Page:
Can you fly a plane if you get LASIK?


Spread the word. Share what you have learned.
Reading Time: 18 minutes

Original publication date: January 4, 2024
Last Updated: February 8, 2024
Author: Max Skyler
Topic: Flight Physiology, Vision
Number of Comments: 0

As a general aviation pilot suffering with both astigmatism and nearsightedness, I have been on the fence about getting LASIK for a long time now. I’ve been weary of the risks, and have been content with wearing glasses. However, after doing some research, I may consider getting it done sometime in the near future. And if you are reading this, that means that you must be on the fence about LASIK too.

LASIK in and of itself is not inherently problematic for pilots. It is a common misconception that getting LASIK disqualifies you from becoming a pilot, be it for general aviation or commercial aviation purposes. Having said that, for individuals who aspire to become pilots or are already licensed pilots, there may be concerns about how LASIK surgery can affect their eligibility to fly.

The FAA does not have a problem with pilots getting LASIK surgery done as a means to achieve the visual acuity requirements for medical certification. LASIK, just like eyeglasses or contact lenses, is allowed, granted that it does not result in other problems that contravene FAA fitness standards.

Pilots, like the one in this video below, are walking away from LASIK, ready to jump back into the cockpit.

Common Concerns

Therefore, I have created this resource guide to help address some of the most common concerns that aspiring pilots or even current pilots may face, with respect to LASIK:

  • What are the implications of LASIK surgery for pilots?
  • What are the FAA regulations and other considerations that pilots need to be aware of regarding LASIK and flying?

Whether you are planning to pursue a career in aviation or are already a licensed pilot considering LASIK, understanding the potential impact on your ability to fly is essential.


Key Takeaways:

  • The FAA recognizes the fact that LASIK surgery is a popular method of vision correction that has been adopted by the mainstream public, that can successfully improve visual acuity and reduce, if not completely eliminate, the need for corrective lenses.
  • Pilots need to meet specific vision requirements set by the FAA.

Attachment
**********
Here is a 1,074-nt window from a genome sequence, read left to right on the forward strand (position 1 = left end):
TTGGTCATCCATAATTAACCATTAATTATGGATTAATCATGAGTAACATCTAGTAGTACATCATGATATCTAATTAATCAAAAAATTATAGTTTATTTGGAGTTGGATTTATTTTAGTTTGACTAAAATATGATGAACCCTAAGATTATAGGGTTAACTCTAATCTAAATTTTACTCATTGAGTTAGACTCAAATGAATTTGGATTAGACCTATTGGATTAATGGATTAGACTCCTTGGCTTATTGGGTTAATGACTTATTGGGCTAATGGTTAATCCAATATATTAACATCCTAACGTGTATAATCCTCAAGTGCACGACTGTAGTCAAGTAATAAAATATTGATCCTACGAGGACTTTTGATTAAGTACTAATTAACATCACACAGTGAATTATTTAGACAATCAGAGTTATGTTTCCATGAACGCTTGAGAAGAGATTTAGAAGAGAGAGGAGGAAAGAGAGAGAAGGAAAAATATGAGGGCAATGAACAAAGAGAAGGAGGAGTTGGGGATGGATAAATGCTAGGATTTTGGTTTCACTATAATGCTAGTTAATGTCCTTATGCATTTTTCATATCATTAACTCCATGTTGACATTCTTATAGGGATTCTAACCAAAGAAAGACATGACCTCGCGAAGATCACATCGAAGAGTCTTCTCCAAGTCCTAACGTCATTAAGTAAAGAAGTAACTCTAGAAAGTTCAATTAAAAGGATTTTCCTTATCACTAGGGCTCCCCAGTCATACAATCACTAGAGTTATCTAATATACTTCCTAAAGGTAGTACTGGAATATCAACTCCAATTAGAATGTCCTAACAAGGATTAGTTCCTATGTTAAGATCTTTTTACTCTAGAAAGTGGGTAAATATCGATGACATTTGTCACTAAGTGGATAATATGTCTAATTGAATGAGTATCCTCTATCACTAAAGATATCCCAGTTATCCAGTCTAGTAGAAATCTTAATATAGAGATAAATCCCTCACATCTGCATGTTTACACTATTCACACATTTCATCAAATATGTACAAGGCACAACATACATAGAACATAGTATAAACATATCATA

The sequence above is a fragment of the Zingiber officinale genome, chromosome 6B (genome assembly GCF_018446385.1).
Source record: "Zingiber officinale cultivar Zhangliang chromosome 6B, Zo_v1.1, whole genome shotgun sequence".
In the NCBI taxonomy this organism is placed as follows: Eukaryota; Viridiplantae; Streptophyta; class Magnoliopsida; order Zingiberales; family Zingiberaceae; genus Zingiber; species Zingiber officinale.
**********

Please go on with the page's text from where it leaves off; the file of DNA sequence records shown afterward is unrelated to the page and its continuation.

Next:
• LASIK is inherently allowed by the FAA, as long as it does not result in complications which would otherwise lead to a pilot’s medical disqualification from flying.
  • LASIK surgery may have immediate effects on a pilot’s ability to fly.
  • Dry eyes can be a post-LASIK concern for pilots.
  • Understanding FAA regulations is crucial for pilots considering LASIK.

Understanding LASIK Surgery and Its Implications for Pilots

What is LASIK Eye Surgery?

The Food and Drug Administration (FDA) provides a succinct overview of what LASIK is and how it works.

Laser-Assisted In Situ Keratomileusis (LASIK) is a surgical technique to correct refractive errors, such as nearsightedness, farsightedness, and astigmatism, that permanently alters the shape of the cornea, the clear front covering of the eye, using an excimer laser.

The process involves creating a flap in the cornea, either with a mechanical microkeratome (a blade device) or a laser keratome (a laser device). This flap is then folded back to expose the stroma, the middle section of the cornea. A computer-controlled laser then vaporizes a portion of the stroma, and the flap is replaced. LASIK eye surgery aims to correct refractive errors, such as nearsightedness, farsightedness, and astigmatism, by reshaping the cornea, the clear front part of the eye.

Essentially, LASIK works by using a laser to precisely remove a thin layer of corneal tissue, allowing the cornea to be reshaped. This reshaping process improves the way light enters the eye and focuses on the retina, resulting in clearer and sharper vision. With LASIK, many pilots can achieve visual acuity that meets or exceeds the FAA’s vision requirements for pilot certification.